- Apply phasors to find Thevenin/Norton equivalents and solve mesh and node problems in alternating current (ac) circuits.
- Given a combination of load impedance, applied voltage and through-current, find any of these quantities: average and reactive power, power factor, complex power, and rms voltage and current values.
- Analyze three-phase circuits in Y-Y connection.
- List the essential terminal characteristics of an ideal op-amp, and apply these to calculate voltage and current quantities in op-amp circuits with and without feedback resistance connected.
- Describe a design problem in digital logic form and use a truth table to verify a Boolean expression.
- Using a truth table, write a Boolean expression in sums of products (SOP) and product of sums (POS) form and construct a digital circuit using AND and OR gates.
- Explain about computer architecture and essential computer subsystems.
- List the type of microprocessors and memory types used in various electronic devices.
- Explain the role of microcomputers in control systems.
- Describe methods to program microprocessors for various operations.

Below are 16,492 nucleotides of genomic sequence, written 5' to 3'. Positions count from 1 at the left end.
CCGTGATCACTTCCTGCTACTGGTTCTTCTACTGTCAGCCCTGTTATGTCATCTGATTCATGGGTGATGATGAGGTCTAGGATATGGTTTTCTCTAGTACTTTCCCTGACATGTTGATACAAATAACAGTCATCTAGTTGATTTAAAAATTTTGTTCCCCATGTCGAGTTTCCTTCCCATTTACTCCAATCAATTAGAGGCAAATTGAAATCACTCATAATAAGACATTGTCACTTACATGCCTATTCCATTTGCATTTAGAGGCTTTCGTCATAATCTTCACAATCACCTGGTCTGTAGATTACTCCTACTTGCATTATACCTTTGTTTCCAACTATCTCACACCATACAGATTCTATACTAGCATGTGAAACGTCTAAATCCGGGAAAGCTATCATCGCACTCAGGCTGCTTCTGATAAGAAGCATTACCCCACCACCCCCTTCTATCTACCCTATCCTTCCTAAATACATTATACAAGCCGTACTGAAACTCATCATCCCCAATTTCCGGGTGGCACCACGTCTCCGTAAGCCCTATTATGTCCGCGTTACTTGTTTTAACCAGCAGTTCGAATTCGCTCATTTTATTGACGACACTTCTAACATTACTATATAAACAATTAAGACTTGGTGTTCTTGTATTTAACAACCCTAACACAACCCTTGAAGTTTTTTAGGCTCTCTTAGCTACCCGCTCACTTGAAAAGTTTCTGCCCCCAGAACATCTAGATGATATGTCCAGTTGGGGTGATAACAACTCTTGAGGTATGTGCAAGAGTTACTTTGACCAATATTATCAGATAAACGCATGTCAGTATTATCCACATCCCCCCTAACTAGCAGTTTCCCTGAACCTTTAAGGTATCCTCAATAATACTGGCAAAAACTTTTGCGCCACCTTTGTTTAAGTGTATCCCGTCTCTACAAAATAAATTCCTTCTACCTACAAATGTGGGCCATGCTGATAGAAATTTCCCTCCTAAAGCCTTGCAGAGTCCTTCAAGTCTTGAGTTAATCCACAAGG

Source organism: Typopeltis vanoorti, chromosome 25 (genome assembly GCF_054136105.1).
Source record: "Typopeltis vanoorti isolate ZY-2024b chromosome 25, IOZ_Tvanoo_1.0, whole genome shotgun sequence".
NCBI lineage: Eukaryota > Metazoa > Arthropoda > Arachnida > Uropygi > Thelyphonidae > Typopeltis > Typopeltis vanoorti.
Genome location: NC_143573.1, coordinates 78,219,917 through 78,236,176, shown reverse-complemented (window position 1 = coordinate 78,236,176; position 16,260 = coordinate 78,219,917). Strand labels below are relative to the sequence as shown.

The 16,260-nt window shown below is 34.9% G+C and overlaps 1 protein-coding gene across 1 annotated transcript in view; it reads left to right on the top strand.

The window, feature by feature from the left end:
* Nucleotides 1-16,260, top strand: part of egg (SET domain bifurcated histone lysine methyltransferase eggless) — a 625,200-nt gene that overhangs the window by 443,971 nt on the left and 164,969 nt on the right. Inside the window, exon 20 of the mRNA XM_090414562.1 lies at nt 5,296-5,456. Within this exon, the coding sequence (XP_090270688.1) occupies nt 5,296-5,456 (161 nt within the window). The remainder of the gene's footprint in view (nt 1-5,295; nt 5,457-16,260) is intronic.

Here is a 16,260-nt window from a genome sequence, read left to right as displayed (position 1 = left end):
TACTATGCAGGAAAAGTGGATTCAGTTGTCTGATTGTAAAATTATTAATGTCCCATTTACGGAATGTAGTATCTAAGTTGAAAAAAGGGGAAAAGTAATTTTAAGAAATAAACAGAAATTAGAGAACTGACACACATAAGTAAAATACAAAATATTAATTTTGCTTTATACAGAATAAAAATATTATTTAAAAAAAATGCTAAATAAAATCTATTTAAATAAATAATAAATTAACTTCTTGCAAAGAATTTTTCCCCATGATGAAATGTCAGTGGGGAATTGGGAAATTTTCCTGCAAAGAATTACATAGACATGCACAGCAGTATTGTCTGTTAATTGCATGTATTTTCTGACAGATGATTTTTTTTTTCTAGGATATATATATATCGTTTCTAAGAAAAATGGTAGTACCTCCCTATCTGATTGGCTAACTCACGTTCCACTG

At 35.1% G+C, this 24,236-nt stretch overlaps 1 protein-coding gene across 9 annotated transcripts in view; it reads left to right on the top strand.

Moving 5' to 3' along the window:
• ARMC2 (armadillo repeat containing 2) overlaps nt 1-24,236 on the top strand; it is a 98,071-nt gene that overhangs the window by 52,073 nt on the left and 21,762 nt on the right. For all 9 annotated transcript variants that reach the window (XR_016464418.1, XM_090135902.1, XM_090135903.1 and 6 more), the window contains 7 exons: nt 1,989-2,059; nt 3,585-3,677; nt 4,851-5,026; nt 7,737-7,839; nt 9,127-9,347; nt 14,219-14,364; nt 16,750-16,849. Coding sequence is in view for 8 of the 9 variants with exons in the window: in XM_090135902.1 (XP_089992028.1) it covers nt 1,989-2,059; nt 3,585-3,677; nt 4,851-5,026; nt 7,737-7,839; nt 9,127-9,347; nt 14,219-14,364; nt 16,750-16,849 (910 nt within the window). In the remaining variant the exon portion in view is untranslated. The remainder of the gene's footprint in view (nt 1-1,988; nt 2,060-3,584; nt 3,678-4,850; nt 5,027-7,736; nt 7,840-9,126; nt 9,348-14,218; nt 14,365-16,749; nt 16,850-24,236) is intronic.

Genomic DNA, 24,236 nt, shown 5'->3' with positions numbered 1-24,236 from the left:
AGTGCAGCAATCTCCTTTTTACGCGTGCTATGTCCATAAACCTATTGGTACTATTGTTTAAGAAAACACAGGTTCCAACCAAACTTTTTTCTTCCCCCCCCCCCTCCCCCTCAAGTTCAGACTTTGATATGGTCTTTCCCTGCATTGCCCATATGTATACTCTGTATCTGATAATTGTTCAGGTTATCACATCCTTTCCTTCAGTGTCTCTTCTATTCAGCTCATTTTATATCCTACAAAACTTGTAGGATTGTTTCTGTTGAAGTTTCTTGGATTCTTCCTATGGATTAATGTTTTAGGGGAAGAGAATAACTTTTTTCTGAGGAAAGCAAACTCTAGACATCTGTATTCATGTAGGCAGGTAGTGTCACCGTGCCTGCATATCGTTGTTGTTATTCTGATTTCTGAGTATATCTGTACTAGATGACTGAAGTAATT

- Identify the basics of diode in electronic instrumentations.
- Explain the characteristic of various diode.
- Analyze a rectifier circuit.
- Discuss small signal analysis of diode and its applications
- Overview of electrical engineering
- Circuits, currents, and voltages
- Power and energy
- Kirchhoff’s current law
- Kirchhoff’s voltage law
- Introduction to circuit elements
- Introduction to circuits
- Resistive Circuits
- Resistances in series and parallel
- Network analysis by using series and parallel equivalents
- Voltage-divider and current-divider circuits
- Node-voltage analysis
- Mesh-current analysis
- Thevenin and Norton equivalent circuits
- Superposition principle
- Inductance and Capacitance
- Capacitances in series and parallel
- Physical characteristics of capacitors
- Inductances in series and parallel
- Practical inductors
- Mutual inductance
- Direct current (DC) steady state
- RL circuits
- RC and RL circuits with general sources
- RLC second-order circuits
- Steady-State Sinusoidal Analysis
- Complex impedances
- Circuit analysis with phasors and complex impedances
- Power in alternating current (AC) circuits
- Thevenin and Norton equivalent circuits
- Balanced three-phase circuits
- Logic Circuits
- Basic logic circuit concepts
- Representation of numerical data in binary form
- Combinatorial logic circuits
- Synthesis of logic circuits
- Operational Amplifiers
- Ideal operational amplifiers
- Summing-point constraint
- Inverting amplifiers
- Noninverting amplifiers
- Design of simple amplifiers
- Microcomputer organization
- Microprocessor types
- Memory types
- Digital process control
- Machine code and assembly languages
- Diode Electronics
- Diode concepts and operations
- Diode types and load line characteristics
- Ideal and piecewise-linear diode model
- Rectifier circuits
Full Academic Year 2017/18